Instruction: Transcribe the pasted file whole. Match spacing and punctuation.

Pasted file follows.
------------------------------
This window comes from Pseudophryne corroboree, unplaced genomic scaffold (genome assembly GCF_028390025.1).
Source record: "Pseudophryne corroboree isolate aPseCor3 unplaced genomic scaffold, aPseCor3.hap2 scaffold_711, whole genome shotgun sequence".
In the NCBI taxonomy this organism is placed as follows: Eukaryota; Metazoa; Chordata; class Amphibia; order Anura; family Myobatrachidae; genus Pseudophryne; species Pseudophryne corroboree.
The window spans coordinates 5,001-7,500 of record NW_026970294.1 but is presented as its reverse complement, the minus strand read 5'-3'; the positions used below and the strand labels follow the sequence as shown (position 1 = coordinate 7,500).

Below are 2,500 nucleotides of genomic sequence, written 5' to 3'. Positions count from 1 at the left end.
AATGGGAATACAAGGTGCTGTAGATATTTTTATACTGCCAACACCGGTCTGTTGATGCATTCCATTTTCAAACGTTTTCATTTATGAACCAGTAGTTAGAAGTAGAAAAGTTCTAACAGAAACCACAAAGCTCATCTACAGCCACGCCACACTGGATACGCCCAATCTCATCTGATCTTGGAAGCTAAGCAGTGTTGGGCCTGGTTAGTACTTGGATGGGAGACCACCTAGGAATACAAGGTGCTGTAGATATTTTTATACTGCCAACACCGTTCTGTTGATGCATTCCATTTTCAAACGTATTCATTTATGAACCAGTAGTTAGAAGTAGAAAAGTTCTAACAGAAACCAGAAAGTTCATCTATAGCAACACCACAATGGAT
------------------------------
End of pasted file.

This window comes from Pseudophryne corroboree, unplaced genomic scaffold (genome assembly GCF_028390025.1).
Source record: "Pseudophryne corroboree isolate aPseCor3 unplaced genomic scaffold, aPseCor3.hap2 scaffold_711, whole genome shotgun sequence".
In the NCBI taxonomy this organism is placed as follows: Eukaryota; Metazoa; Chordata; class Amphibia; order Anura; family Myobatrachidae; genus Pseudophryne; species Pseudophryne corroboree.
The window spans coordinates 5,001-7,500 of record NW_026970294.1 but is presented as its reverse complement, the minus strand read 5'-3'; the positions used below and the strand labels follow the sequence as shown (position 1 = coordinate 7,500).

Below are 2,500 nucleotides of genomic sequence, written 5' to 3'. Positions count from 1 at the left end.
AATGGGAATACAAGGTGCTGTAGATATTTTTATACTGCCAACACCGGTCTGTTGATGCATTCCATTTTCAAACGTTTTCATTTATGAACCAGTAGTTAGAAGTAGAAAAGTTCTAACAGAAACCACAAAGCTCATCTACAGCCACGCCACACTGGATACGCCCAATCTCATCTGATCTTGGAAGCTAAGCAGTGTTGGGCCTGGTTAGTACTTGGATGGGAGACCACCTAGGAATACAAGGTGCTGTAGATATTTTTATACTGCCAACACCGTTCTGTTGATGCATTCCATTTTCAAACGTATTCATTTATGAACCAGTAGTTAGAAGTAGAAAAGTTCTAACAGAAACCAGAAAGTTCATCTATAGCAACACCACAATGGAT